Preventing VPN leaks on Linux

A Raspberry Pi running OpenVPN with a D-Link DUB-1312 Ethernet adapter
A Raspberry Pi model B running OpenVPN with a D-Link DUB-1312 Ethernet adapter

If you connect to the internet through a public WiFi hotspot, or at school or at work, the metadata and contents of your online communications can be intercepted and viewed (or altered) by the network operator or another malicious party on the network. One of the ways to protect your privacy is to send all of your internet traffic through a Virtual Private Network.

Unfortunately a lot of personal data can leak out when you join a new network but have not yet connected the VPN. This guide shows you how to configure the Linux iptables firewall to block all normal outgoing connections, and only allow connections to your VPN server.

This guide assumes that you are connecting to your VPN on UDP port 443, or to a known server IP address. Visit an IP address checker such as IPLeak to confirm that your VPN is working before you start changing your firewall settings.

My ethernet port facing the internet (connected to the modem) is called eth0. The VPN connection is called tun0. Your network interfaces might be named differently. You can see a list of all network interfaces with the ifconfig command.

All these commands must be run as the root user or with sudo.

Begin by deleting all existing firewall rules:

iptables --flush
iptables --delete-chain
iptables -t nat --flush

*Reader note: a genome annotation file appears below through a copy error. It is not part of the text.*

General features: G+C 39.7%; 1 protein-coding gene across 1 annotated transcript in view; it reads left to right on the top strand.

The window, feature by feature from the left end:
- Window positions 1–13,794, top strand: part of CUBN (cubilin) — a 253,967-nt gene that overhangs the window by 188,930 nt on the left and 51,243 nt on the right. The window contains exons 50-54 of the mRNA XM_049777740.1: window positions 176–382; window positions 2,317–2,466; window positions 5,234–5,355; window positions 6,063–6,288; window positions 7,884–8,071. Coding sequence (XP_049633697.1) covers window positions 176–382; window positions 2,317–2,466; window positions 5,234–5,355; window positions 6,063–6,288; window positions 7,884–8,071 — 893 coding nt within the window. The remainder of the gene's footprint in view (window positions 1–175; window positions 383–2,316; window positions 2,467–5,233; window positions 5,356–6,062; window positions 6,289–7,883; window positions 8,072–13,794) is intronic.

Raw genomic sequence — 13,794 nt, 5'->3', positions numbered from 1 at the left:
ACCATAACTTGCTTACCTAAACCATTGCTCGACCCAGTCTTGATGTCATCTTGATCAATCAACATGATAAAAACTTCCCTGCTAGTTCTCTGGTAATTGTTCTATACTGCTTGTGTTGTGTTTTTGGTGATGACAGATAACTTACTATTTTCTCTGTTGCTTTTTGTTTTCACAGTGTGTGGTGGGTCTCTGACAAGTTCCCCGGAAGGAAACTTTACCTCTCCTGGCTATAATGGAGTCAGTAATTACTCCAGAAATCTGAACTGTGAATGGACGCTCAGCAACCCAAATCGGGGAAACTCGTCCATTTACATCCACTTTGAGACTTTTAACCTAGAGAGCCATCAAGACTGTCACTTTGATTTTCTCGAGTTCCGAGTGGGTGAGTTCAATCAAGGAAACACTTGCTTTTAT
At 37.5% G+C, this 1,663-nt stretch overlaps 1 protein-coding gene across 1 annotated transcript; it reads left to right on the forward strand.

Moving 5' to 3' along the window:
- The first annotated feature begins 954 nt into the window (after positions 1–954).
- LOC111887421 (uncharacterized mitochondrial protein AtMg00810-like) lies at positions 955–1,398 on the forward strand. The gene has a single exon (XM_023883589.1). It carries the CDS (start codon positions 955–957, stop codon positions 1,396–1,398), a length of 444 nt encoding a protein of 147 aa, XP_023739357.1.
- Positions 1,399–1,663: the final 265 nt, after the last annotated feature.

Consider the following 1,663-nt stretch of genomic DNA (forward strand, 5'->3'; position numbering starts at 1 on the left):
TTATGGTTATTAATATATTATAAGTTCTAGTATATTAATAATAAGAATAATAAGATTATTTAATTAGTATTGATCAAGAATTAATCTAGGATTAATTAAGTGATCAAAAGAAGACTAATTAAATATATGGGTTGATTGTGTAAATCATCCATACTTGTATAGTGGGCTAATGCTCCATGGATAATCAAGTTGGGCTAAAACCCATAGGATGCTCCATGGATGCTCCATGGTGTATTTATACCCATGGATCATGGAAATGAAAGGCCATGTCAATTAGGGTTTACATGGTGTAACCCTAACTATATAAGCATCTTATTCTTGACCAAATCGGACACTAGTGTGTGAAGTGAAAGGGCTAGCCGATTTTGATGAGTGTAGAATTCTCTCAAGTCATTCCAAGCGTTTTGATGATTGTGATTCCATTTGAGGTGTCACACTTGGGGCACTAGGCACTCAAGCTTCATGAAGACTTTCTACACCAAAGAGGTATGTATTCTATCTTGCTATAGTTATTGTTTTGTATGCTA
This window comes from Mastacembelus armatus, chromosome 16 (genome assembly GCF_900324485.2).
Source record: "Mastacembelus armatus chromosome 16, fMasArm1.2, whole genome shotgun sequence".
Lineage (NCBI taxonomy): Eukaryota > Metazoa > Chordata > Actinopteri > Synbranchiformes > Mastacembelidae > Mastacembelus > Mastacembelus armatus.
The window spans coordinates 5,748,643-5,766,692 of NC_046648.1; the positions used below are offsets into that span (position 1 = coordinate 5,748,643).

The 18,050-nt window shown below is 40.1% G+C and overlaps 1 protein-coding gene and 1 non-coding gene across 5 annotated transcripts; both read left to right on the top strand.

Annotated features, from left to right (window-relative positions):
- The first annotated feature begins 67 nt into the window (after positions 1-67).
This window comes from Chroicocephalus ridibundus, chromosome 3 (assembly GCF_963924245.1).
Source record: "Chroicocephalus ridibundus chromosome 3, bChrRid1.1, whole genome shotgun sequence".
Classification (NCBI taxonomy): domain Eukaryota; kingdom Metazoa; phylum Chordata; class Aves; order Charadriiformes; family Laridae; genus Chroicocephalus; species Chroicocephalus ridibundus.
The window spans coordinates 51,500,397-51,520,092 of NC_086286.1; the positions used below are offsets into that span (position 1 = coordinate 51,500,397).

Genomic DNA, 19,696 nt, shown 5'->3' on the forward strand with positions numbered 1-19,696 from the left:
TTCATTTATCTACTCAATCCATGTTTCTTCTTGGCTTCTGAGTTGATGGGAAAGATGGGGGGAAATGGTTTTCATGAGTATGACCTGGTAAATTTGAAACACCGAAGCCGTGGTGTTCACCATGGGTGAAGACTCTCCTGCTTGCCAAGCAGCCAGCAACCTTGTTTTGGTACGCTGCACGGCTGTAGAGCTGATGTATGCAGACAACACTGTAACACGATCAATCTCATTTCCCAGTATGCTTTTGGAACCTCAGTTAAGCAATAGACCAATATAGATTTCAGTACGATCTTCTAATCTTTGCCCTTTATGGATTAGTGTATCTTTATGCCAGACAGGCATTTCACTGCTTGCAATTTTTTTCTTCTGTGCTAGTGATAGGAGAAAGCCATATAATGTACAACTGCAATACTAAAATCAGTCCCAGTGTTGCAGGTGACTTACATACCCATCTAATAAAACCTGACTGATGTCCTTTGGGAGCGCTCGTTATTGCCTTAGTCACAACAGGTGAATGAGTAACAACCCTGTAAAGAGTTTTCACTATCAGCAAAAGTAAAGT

iptables -t nat --delete-chain

Block all outgoing connections by default:

iptables -P OUTPUT DROP

Allow the special loopback device:

iptables -A INPUT -j ACCEPT -i lo
iptables -A OUTPUT -j ACCEPT -o lo

Method 1: Allow outgoing connections only for DNS and OpenVPN. This is simpler, but you might leak DNS lookup requests on port 53 when your VPN is disconnected:

iptables -A OUTPUT -j ACCEPT -p udp --dport 53
iptables -A OUTPUT -j ACCEPT -p udp --dport 443

Method 2: Alternately, you can allow outgoing connections to only specific IP addresses for your VPN servers. This method is immune to DNS leaks when the VPN is disconnected, but you will need to know the IP address of your VPN servers:

iptables -A OUTPUT -j ACCEPT -d 190.93.241.85
iptables -A OUTPUT -j ACCEPT -d 141.101.241.85
iptables -A OUTPUT -j ACCEPT -d 89.248.172.45

Finally allow outgoing connections through the VPN interface tun0:

iptables -A OUTPUT -j ACCEPT -o tun0

You should now be able to connect to your VPN server:

torguardlinux4

When the VPN is disconnected you should have no internet access:

torguardlinux5

Your firewall settings will be forgotten after you reboot. Save your list of commands in a bash file called /root/firewall.sh and remember to include the bash header. You can also include your command to launch OpenVPN here!

#!/bin/bash
iptables --flush
iptables --delete-chain
iptables -t nat --flush
iptables -t nat --delete-chain
iptables -P OUTPUT DROP
iptables -A INPUT -j ACCEPT -i lo
iptables -A OUTPUT -j ACCEPT -o lo
iptables -A OUTPUT -j ACCEPT -p udp --dport 53
iptables -A OUTPUT -j ACCEPT -p udp --dport 443
iptables -A OUTPUT -j ACCEPT -o tun0
openvpn /root/config.ovpn

Set it to run on boot by adding this line to the end of /etc/crontab:

@reboot root /root/firewall.sh